By Sailou Bah
As an event that takes place annually after the Eid el Fitr or Koriteh prayers marking the end of the Muslim fasting month of Ramadan from the colonial period to date, the Muslim elders of Banjul on Monday, 28 July 2014, paid a courtesy call on the president of the republic at state house.
The event has traditionally been used as an occasion for the Banjul Committee of Elders to meet with the executive and discuss issues concerning the Muslim community, in particular, and the society, in general.
In his introductory remarks, Alhaji Alieu Mboge, Secretary General of the Banjul Committee of Elders, said their committee which was established since 1905 is the leading body that supervises and coordinates the smooth running of the main three mosques in Banjul, namely the King Fahad Mosque at Box Bar road, the half die Mosque and the Independence drive mosque.
He said the Committee also collaborates with the Supreme Islamic Council and the office of the President.
He also announced the changes of the names of the Half Die and Independence Drive mosques to the Abubacarr Sadikh and Omar bun Khatab mosques respectively.
Mboge condemned the Boko Haram in Nigeria for abducting and selling young girls for selfish purposes and said they have consulted with the Bishop of Banjul to extend their support and solidarity to their counterparts in Nigeria.
He thanked the president for giving them D400, 000 (Four hundred thousand dalasi) as a Koriteh gift.
For his part, Alhagie Cherno Alieu Mass Kah, the Imam Ratib of Banjul, thanked God for the day as well as the president.
He decried the attempts being made by young people to go to Europe through the “Back way.” He blamed the parents for allowing and giving their children money to undertake these journeys. He said people should not be in a haste to get rich overnight as Allah has already decided what they should get in life. He urged the imams and religious preachers to use their sermons and preaching to denounce the “Back way” phenomenon.
Imam Kah also said people in the diaspora should stop tarnishing the image of the country and instead think about how to develop it.
He said people should embrace the president’s go back to the land initiative.
Alhagie Momodou Lamin Touray, president of the Gambia Supreme Islamic Council, reiterated the comments made by the previous speakers and said Muslims should be positive towards each other. He said peace is what enables them to come there to discuss as there are other countries that are presently at war and people are suffering and dying.
He called for unity and for people to follow the instructions of their leaders.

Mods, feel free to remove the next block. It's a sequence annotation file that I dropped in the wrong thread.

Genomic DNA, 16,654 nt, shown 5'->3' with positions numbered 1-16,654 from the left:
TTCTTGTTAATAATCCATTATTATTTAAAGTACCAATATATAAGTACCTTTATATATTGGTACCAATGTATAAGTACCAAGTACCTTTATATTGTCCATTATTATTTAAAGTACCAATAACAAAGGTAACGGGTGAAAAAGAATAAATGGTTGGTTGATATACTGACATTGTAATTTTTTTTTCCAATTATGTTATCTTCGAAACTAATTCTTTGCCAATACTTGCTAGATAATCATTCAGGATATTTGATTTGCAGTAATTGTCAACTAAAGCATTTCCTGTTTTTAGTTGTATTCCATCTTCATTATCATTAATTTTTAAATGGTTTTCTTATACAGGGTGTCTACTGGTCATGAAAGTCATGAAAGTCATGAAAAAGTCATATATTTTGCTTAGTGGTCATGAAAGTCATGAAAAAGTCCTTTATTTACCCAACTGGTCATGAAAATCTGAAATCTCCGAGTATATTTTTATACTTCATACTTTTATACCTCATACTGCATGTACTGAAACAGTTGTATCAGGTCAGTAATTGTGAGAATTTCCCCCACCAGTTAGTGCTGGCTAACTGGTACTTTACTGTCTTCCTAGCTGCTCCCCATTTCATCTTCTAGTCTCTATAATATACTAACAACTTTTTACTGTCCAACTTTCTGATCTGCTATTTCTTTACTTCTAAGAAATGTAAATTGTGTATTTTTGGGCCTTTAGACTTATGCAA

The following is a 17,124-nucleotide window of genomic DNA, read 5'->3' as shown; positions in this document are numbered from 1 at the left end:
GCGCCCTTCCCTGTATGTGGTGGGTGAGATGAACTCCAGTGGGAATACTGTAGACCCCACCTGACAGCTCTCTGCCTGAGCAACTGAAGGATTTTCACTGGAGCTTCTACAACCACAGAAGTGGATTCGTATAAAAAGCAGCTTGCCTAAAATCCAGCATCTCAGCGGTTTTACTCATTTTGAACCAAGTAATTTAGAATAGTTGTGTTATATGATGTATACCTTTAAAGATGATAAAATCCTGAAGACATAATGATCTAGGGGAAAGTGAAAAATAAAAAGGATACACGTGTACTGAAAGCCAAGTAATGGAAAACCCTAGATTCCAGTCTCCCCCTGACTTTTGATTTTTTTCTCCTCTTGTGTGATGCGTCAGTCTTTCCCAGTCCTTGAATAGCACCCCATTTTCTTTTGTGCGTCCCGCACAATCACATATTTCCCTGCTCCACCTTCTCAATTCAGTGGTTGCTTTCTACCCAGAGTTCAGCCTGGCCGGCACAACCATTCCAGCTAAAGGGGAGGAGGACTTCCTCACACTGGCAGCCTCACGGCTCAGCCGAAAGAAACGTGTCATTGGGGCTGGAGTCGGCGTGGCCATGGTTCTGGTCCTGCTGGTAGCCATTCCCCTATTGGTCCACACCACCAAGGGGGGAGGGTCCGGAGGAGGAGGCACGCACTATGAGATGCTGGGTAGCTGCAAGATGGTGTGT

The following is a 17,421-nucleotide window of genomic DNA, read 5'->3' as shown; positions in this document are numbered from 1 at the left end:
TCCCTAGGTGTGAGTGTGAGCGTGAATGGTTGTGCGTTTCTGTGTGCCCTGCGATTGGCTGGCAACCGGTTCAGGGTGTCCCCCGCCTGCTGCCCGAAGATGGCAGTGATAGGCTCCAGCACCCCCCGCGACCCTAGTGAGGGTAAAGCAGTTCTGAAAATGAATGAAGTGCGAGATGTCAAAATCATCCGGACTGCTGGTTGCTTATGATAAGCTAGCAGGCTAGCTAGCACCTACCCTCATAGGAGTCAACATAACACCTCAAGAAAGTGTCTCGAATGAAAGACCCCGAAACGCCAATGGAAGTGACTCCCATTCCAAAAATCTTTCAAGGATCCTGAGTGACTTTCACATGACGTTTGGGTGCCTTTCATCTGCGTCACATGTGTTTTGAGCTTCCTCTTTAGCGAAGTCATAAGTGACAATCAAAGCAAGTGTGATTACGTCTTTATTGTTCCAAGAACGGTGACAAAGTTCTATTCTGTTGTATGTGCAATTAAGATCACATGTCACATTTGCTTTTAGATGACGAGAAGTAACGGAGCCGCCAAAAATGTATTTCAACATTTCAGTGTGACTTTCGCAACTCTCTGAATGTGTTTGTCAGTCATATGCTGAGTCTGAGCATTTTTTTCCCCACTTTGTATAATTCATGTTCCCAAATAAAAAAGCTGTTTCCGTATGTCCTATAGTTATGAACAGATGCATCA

Touray said the SIC has never taken a decision on its own without consulting with partners in Africa, Saudi Arabia and other Muslim countries regarding the sighting of the moon. He said the Council is open to any genuine critics and it also encourages ideas from other Muslims.
The SIC president explained their policy of registering Islamic preachers who use the media.
Alh. Junaidi Jallow, Vice Chairman of the Banjul Committee of Elders, said they always liaise with the SIC in all their activities. He prayed for peace to reign in the country.
Ebrima Jagana, a teacher at the Imam Malick Institute also spoke and hailed the president.
On the side of the executive, Dr Abubacar Senghore, the Minister of Foreign Affairs, thanked the president and congratulated the Muslim elders and the muslim Ummah for yet another Eid el Fitr.
Dr. Senghore condemned those officials who are given responsibilities but failed to deliver. He denounced them for giving priority to personal issue rather than national interest.
He said he is urging all and sundry to participate in developing the country rather than tarnishing its image.
Ms. Fatou Lamin Faye, the Minister of Basic and Secondary Education, for her part, also lamented the ‘back way’ to Europe journeys being undertaken by young people in search of greener pastures and blamed parents for condoning and supporting them.
Mr. Balla Garba Jahumpa, Minister of Transport, Works and Infrastructure andNational Assembly Matters, also took the floor and thanked the president for his work.
For her part, Madam Isatou Nje Saidy, the vice president, also called on Gambians in the diaspora to take ownership of the country rather than engage in tarnishing its image.
In his response to the comments made by the various speakers, Yahya Jammeh, the President of the Republic, cited the ongoing violence in some Muslim countries and blamed the Western governments of being behind it. He condemned the Muslim extremists groups like Boko Haram for killing innocent people.
He talked about tolerance in Islam and said no one should force the other to your beliefs as there is no compulsion in religion.
“We are Gambians and we should try to devote ourselves to our norms and values as Africans but not as Western people because we will never be like them,” he said.
He said parents should inculcate good moral values in their children.
The president threatened to deal with anyone who decides to pray on the next day. He said since Saudi Arabia was observing the Koriteh feast on that day, everybody in the country should do the same.